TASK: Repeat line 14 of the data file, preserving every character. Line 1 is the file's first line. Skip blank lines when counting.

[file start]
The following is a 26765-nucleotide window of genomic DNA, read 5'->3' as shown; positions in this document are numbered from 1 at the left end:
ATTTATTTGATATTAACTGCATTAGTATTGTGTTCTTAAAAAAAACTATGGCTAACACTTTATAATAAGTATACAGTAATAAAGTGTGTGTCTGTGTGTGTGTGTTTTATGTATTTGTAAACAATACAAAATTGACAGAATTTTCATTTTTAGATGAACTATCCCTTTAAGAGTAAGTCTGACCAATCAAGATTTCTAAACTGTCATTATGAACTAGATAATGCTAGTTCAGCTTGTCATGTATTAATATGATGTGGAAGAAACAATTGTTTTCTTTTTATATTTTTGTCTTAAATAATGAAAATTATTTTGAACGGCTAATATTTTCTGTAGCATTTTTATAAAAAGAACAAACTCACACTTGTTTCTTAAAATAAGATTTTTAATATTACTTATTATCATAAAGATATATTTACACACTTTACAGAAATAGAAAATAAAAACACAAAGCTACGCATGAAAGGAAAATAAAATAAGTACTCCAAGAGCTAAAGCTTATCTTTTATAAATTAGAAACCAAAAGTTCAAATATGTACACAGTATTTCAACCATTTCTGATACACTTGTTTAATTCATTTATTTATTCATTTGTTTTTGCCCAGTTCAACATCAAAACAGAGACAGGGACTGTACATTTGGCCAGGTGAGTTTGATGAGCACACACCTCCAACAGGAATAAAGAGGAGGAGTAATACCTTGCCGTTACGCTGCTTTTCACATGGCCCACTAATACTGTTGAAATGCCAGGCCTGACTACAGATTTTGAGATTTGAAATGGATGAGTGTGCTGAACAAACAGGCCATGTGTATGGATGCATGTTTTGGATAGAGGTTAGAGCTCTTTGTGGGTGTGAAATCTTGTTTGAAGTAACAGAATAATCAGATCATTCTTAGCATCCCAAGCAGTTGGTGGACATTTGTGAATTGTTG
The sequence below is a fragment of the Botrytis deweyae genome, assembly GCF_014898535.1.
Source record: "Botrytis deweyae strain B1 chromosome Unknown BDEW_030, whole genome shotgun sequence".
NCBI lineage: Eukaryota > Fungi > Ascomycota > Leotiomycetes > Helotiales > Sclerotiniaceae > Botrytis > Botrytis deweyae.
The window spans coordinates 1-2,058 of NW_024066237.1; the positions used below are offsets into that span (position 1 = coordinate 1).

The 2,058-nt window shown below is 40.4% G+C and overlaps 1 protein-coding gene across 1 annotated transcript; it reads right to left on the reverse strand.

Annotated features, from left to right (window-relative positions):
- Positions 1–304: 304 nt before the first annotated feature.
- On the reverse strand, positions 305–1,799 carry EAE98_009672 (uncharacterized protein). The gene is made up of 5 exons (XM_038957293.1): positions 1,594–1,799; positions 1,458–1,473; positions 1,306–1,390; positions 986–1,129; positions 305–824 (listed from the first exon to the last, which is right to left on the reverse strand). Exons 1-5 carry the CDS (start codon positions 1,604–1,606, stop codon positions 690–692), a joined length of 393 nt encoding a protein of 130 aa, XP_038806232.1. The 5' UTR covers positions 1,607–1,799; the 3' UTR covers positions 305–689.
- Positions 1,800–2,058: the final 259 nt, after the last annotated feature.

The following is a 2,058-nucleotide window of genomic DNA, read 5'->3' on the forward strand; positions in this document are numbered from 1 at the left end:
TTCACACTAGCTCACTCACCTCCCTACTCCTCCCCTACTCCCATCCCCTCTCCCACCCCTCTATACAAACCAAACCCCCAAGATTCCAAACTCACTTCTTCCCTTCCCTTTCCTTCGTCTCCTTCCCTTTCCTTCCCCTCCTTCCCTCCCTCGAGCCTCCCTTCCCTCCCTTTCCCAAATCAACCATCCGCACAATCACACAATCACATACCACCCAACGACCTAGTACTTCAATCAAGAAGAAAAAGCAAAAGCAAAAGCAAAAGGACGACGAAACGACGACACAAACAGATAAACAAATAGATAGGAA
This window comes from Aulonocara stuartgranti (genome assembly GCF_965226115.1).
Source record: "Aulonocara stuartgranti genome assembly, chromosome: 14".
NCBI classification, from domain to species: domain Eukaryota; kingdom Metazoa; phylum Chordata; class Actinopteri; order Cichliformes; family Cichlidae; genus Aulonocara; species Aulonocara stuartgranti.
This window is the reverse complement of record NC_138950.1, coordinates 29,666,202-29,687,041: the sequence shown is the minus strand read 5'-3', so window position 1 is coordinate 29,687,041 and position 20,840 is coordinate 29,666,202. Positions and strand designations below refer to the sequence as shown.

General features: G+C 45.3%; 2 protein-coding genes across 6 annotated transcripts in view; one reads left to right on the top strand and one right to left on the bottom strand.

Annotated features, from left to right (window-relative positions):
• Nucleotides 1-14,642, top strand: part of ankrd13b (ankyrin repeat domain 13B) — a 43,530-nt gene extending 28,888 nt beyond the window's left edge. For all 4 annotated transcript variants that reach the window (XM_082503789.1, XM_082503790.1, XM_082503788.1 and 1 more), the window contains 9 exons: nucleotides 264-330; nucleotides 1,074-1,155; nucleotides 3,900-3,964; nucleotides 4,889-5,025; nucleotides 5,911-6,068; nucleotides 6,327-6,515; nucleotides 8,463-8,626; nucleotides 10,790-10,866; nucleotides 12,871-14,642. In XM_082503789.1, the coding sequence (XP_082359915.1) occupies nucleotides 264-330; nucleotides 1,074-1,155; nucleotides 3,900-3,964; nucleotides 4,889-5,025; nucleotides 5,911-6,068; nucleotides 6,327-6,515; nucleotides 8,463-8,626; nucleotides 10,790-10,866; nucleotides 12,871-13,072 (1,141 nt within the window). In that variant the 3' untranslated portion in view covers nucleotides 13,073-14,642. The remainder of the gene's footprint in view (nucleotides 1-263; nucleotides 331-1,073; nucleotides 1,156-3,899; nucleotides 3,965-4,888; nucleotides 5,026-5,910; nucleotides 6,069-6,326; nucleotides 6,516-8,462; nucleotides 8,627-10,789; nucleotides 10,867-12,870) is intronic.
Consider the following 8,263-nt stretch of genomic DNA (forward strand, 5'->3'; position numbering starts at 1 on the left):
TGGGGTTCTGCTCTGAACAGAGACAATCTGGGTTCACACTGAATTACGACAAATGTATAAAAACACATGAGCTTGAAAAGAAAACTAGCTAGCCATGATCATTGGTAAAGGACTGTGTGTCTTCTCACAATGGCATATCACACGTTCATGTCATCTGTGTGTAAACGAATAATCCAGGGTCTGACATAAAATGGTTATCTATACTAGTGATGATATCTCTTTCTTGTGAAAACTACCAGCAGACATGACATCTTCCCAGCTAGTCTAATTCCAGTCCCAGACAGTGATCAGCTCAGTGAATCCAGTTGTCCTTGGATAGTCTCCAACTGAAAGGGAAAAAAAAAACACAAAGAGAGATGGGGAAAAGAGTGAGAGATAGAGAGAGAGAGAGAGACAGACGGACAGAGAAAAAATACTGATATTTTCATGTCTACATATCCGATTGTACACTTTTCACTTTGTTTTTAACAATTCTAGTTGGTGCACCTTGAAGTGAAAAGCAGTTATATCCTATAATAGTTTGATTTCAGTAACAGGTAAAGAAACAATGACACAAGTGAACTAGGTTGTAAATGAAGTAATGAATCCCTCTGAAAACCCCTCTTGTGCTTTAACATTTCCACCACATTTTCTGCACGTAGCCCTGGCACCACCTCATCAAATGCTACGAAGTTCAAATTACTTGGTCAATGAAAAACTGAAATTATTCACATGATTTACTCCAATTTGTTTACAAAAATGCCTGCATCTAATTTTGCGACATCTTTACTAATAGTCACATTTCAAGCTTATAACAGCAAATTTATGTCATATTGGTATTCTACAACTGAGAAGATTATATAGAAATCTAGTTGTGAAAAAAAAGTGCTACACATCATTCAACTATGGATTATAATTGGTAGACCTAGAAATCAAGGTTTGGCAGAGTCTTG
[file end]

This window comes from Aulonocara stuartgranti (genome assembly GCF_965226115.1).